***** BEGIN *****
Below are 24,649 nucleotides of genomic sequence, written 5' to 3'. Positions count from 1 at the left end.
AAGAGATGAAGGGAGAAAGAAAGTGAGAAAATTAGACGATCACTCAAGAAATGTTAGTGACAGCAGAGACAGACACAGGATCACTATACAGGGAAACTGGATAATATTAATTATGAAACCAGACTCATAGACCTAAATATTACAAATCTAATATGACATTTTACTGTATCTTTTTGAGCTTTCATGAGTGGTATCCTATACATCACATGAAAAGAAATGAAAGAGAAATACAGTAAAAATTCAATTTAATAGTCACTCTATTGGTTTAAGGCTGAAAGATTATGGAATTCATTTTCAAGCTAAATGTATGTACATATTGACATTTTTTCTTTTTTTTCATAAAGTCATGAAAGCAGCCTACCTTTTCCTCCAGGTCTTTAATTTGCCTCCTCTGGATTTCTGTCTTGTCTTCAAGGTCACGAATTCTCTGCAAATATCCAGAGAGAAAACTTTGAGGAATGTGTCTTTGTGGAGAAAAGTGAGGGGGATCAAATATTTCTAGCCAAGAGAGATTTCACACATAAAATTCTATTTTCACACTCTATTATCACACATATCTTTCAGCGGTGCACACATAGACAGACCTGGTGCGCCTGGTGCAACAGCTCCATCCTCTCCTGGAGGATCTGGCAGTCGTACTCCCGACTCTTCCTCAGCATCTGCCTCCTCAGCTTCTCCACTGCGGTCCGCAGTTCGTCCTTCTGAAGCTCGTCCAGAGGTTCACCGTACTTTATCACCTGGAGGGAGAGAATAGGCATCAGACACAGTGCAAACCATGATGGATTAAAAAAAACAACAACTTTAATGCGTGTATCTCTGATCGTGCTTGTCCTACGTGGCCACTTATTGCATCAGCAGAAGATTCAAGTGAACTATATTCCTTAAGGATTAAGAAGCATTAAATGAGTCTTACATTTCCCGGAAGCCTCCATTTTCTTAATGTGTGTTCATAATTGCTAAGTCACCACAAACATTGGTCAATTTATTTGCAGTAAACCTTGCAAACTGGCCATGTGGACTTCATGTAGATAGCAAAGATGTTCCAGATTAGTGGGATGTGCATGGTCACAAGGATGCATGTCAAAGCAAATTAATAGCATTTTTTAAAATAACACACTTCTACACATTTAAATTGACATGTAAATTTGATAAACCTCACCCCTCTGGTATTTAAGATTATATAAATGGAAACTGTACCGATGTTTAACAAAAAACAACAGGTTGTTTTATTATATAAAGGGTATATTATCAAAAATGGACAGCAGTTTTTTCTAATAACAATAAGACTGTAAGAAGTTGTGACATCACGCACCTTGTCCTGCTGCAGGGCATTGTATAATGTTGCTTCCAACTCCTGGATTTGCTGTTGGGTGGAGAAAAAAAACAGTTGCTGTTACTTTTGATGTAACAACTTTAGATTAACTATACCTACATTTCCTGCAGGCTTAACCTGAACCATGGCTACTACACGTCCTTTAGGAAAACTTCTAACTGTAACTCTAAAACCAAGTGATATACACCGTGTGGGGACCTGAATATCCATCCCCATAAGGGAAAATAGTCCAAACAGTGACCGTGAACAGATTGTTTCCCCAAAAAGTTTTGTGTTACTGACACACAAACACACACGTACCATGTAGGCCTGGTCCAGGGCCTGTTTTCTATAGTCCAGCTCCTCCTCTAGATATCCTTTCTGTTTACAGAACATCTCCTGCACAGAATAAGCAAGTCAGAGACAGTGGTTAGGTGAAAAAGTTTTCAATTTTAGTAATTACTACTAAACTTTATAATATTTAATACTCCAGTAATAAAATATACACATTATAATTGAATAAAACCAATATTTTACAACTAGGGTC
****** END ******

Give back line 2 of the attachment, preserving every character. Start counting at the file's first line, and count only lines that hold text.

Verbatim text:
AAGAGATGAAGGGAGAAAGAAAGTGAGAAAATTAGACGATCACTCAAGAAATGTTAGTGACAGCAGAGACAGACACAGGATCACTATACAGGGAAACTGGATAATATTAATTATGAAACCAGACTCATAGACCTAAATATTACAAATCTAATATGACATTTTACTGTATCTTTTTGAGCTTTCATGAGTGGTATCCTATACATCACATGAAAAGAAATGAAAGAGAAATACAGTAAAAATTCAATTTAATAGTCACTCTATTGGTTTAAGGCTGAAAGATTATGGAATTCATTTTCAAGCTAAATGTATGTACATATTGACATTTTTTCTTTTTTTTCATAAAGTCATGAAAGCAGCCTACCTTTTCCTCCAGGTCTTTAATTTGCCTCCTCTGGATTTCTGTCTTGTCTTCAAGGTCACGAATTCTCTGCAAATATCCAGAGAGAAAACTTTGAGGAATGTGTCTTTGTGGAGAAAAGTGAGGGGGATCAAATATTTCTAGCCAAGAGAGATTTCACACATAAAATTCTATTTTCACACTCTATTATCACACATATCTTTCAGCGGTGCACACATAGACAGACCTGGTGCGCCTGGTGCAACAGCTCCATCCTCTCCTGGAGGATCTGGCAGTCGTACTCCCGACTCTTCCTCAGCATCTGCCTCCTCAGCTTCTCCACTGCGGTCCGCAGTTCGTCCTTCTGAAGCTCGTCCAGAGGTTCACCGTACTTTATCACCTGGAGGGAGAGAATAGGCATCAGACACAGTGCAAACCATGATGGATTAAAAAAAACAACAACTTTAATGCGTGTATCTCTGATCGTGCTTGTCCTACGTGGCCACTTATTGCATCAGCAGAAGATTCAAGTGAACTATATTCCTTAAGGATTAAGAAGCATTAAATGAGTCTTACATTTCCCGGAAGCCTCCATTTTCTTAATGTGTGTTCATAATTGCTAAGTCACCACAAACATTGGTCAATTTATTTGCAGTAAACCTTGCAAACTGGCCATGTGGACTTCATGTAGATAGCAAAGATGTTCCAGATTAGTGGGATGTGCATGGTCACAAGGATGCATGTCAAAGCAAATTAATAGCATTTTTTAAAATAACACACTTCTACACATTTAAATTGACATGTAAATTTGATAAACCTCACCCCTCTGGTATTTAAGATTATATAAATGGAAACTGTACCGATGTTTAACAAAAAACAACAGGTTGTTTTATTATATAAAGGGTATATTATCAAAAATGGACAGCAGTTTTTTCTAATAACAATAAGACTGTAAGAAGTTGTGACATCACGCACCTTGTCCTGCTGCAGGGCATTGTATAATGTTGCTTCCAACTCCTGGATTTGCTGTTGGGTGGAGAAAAAAAACAGTTGCTGTTACTTTTGATGTAACAACTTTAGATTAACTATACCTACATTTCCTGCAGGCTTAACCTGAACCATGGCTACTACACGTCCTTTAGGAAAACTTCTAACTGTAACTCTAAAACCAAGTGATATACACCGTGTGGGGACCTGAATATCCATCCCCATAAGGGAAAATAGTCCAAACAGTGACCGTGAACAGATTGTTTCCCCAAAAAGTTTTGTGTTACTGACACACAAACACACACGTACCATGTAGGCCTGGTCCAGGGCCTGTTTTCTATAGTCCAGCTCCTCCTCTAGATATCCTTTCTGTTTACAGAACATCTCCTGCACAGAATAAGCAAGTCAGAGACAGTGGTTAGGTGAAAAAGTTTTCAATTTTAGTAATTACTACTAAACTTTATAATATTTAATACTCCAGTAATAAAATATACACATTATAATTGAATAAAACCAATATTTTACAACTAGGGTC